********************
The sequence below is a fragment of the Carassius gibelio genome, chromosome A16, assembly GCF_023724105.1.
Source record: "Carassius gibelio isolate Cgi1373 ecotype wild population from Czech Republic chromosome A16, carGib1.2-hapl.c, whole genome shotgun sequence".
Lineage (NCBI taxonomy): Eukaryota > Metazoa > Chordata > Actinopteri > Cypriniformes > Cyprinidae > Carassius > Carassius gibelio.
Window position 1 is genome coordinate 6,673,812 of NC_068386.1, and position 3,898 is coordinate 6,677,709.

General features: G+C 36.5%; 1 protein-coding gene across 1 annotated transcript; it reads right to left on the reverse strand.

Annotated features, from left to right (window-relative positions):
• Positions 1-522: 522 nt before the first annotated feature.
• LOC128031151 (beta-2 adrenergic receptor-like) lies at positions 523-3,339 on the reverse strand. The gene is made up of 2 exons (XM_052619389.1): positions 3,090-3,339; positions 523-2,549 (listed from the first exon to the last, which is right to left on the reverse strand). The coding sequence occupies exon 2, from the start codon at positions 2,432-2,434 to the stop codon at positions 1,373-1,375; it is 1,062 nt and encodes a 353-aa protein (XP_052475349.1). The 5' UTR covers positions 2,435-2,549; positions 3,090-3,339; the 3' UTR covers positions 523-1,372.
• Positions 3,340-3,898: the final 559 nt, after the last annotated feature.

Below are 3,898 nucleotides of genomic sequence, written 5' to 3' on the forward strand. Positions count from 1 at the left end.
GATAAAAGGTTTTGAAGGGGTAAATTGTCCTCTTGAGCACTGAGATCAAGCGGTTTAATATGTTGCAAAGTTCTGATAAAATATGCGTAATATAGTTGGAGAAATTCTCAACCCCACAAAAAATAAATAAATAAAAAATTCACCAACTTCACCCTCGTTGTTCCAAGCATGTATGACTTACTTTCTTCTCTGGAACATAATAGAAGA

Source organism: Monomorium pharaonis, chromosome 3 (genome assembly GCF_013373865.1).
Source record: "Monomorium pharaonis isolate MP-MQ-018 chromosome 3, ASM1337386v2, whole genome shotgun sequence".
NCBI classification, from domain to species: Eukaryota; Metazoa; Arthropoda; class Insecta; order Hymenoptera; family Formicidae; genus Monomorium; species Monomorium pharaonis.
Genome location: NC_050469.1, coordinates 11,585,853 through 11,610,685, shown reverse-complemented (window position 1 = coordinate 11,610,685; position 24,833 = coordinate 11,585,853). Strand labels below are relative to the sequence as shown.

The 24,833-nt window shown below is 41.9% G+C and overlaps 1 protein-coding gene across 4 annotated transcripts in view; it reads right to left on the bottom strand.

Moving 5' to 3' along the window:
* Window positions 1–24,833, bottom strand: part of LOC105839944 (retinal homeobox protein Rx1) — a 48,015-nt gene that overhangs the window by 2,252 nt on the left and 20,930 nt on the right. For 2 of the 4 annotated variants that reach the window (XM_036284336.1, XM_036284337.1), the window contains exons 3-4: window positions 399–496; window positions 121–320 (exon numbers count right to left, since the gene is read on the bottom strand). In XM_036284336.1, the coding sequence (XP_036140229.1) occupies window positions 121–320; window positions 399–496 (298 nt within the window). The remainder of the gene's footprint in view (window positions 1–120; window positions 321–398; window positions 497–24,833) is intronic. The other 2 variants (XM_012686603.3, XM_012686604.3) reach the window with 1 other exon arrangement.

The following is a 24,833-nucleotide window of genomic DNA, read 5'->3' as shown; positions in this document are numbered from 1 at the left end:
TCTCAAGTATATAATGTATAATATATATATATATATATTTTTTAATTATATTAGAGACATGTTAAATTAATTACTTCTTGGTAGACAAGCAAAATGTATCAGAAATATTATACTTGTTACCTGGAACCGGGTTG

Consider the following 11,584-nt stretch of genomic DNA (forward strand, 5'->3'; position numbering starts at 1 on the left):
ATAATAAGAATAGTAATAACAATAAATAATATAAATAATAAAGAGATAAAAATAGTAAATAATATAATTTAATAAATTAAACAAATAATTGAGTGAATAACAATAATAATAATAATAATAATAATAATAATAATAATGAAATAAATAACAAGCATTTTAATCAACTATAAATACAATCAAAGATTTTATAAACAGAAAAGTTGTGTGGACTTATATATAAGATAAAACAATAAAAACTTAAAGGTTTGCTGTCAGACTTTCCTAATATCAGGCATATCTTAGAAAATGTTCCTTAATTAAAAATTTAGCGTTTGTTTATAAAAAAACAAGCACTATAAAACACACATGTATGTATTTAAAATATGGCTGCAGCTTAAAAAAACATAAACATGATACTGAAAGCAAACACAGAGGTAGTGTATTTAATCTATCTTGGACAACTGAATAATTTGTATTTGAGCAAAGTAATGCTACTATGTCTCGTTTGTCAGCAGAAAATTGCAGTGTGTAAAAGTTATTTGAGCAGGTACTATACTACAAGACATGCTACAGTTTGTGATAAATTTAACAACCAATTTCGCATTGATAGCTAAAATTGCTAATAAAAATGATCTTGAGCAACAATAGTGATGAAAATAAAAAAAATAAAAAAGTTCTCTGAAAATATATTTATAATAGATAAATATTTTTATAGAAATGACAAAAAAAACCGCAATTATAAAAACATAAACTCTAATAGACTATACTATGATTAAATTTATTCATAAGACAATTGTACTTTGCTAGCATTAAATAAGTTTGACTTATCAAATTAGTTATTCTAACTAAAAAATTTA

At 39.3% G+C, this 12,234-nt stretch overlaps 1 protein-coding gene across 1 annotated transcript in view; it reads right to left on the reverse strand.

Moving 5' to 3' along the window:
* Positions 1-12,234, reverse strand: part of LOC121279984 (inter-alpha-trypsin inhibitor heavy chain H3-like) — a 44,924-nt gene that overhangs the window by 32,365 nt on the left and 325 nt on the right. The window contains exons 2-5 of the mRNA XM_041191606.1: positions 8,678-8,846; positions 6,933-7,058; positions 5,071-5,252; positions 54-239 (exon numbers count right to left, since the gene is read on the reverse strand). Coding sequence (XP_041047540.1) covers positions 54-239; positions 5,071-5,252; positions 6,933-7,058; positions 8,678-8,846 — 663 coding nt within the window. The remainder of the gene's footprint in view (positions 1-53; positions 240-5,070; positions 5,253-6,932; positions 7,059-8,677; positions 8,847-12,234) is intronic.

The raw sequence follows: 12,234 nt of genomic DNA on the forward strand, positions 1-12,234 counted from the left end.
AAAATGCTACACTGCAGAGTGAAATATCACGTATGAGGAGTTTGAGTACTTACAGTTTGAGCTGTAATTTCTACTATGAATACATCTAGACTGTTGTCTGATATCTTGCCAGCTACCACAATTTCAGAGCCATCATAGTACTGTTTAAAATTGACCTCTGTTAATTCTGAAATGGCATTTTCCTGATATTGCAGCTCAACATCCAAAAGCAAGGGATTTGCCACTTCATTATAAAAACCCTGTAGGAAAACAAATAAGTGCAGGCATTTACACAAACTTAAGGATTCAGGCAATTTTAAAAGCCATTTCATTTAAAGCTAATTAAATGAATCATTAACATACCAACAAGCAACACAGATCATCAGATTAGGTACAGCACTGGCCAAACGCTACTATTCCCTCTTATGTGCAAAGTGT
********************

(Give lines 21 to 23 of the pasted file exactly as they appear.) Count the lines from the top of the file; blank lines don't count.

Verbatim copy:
Consider the following 11,584-nt stretch of genomic DNA (forward strand, 5'->3'; position numbering starts at 1 on the left):
ATAATAAGAATAGTAATAACAATAAATAATATAAATAATAAAGAGATAAAAATAGTAAATAATATAATTTAATAAATTAAACAAATAATTGAGTGAATAACAATAATAATAATAATAATAATAATAATAATAATAATGAAATAAATAACAAGCATTTTAATCAACTATAAATACAATCAAAGATTTTATAAACAGAAAAGTTGTGTGGACTTATATATAAGATAAAACAATAAAAACTTAAAGGTTTGCTGTCAGACTTTCCTAATATCAGGCATATCTTAGAAAATGTTCCTTAATTAAAAATTTAGCGTTTGTTTATAAAAAAACAAGCACTATAAAACACACATGTATGTATTTAAAATATGGCTGCAGCTTAAAAAAACATAAACATGATACTGAAAGCAAACACAGAGGTAGTGTATTTAATCTATCTTGGACAACTGAATAATTTGTATTTGAGCAAAGTAATGCTACTATGTCTCGTTTGTCAGCAGAAAATTGCAGTGTGTAAAAGTTATTTGAGCAGGTACTATACTACAAGACATGCTACAGTTTGTGATAAATTTAACAACCAATTTCGCATTGATAGCTAAAATTGCTAATAAAAATGATCTTGAGCAACAATAGTGATGAAAATAAAAAAAATAAAAAAGTTCTCTGAAAATATATTTATAATAGATAAATATTTTTATAGAAATGACAAAAAAAACCGCAATTATAAAAACATAAACTCTAATAGACTATACTATGATTAAATTTATTCATAAGACAATTGTACTTTGCTAGCATTAAATAAGTTTGACTTATCAAATTAGTTATTCTAACTAAAAAATTTA

At 39.3% G+C, this 12,234-nt stretch overlaps 1 protein-coding gene across 1 annotated transcript in view; it reads right to left on the reverse strand.